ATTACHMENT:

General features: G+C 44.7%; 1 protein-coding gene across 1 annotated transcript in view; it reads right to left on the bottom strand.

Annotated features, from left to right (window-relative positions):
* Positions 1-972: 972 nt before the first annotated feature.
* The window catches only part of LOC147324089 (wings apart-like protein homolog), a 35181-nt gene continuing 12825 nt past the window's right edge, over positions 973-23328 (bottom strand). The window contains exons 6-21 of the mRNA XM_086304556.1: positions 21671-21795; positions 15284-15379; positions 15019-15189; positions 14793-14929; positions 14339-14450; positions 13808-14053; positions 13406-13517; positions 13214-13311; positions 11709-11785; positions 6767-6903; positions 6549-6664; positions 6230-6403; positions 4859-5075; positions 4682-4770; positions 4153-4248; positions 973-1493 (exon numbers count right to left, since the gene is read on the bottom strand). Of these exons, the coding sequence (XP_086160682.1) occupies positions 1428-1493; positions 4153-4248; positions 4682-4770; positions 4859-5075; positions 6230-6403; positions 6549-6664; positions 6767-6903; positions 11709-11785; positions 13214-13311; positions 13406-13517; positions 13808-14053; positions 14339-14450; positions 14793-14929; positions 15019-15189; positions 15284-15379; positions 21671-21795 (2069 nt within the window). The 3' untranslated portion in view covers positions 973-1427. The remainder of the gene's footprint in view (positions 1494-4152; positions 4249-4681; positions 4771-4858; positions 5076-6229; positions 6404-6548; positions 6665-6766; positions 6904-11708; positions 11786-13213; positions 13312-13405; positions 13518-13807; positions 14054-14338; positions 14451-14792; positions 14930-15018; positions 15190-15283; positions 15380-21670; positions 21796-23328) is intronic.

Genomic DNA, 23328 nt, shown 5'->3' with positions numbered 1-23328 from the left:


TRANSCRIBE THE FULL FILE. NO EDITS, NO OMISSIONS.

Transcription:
General features: G+C 44.7%; 1 protein-coding gene across 1 annotated transcript in view; it reads right to left on the bottom strand.

Annotated features, from left to right (window-relative positions):
* Positions 1-972: 972 nt before the first annotated feature.
* The window catches only part of LOC147324089 (wings apart-like protein homolog), a 35181-nt gene continuing 12825 nt past the window's right edge, over positions 973-23328 (bottom strand). The window contains exons 6-21 of the mRNA XM_086304556.1: positions 21671-21795; positions 15284-15379; positions 15019-15189; positions 14793-14929; positions 14339-14450; positions 13808-14053; positions 13406-13517; positions 13214-13311; positions 11709-11785; positions 6767-6903; positions 6549-6664; positions 6230-6403; positions 4859-5075; positions 4682-4770; positions 4153-4248; positions 973-1493 (exon numbers count right to left, since the gene is read on the bottom strand). Of these exons, the coding sequence (XP_086160682.1) occupies positions 1428-1493; positions 4153-4248; positions 4682-4770; positions 4859-5075; positions 6230-6403; positions 6549-6664; positions 6767-6903; positions 11709-11785; positions 13214-13311; positions 13406-13517; positions 13808-14053; positions 14339-14450; positions 14793-14929; positions 15019-15189; positions 15284-15379; positions 21671-21795 (2069 nt within the window). The 3' untranslated portion in view covers positions 973-1427. The remainder of the gene's footprint in view (positions 1494-4152; positions 4249-4681; positions 4771-4858; positions 5076-6229; positions 6404-6548; positions 6665-6766; positions 6904-11708; positions 11786-13213; positions 13312-13405; positions 13518-13807; positions 14054-14338; positions 14451-14792; positions 14930-15018; positions 15190-15283; positions 15380-21670; positions 21796-23328) is intronic.

Genomic DNA, 23328 nt, shown 5'->3' with positions numbered 1-23328 from the left: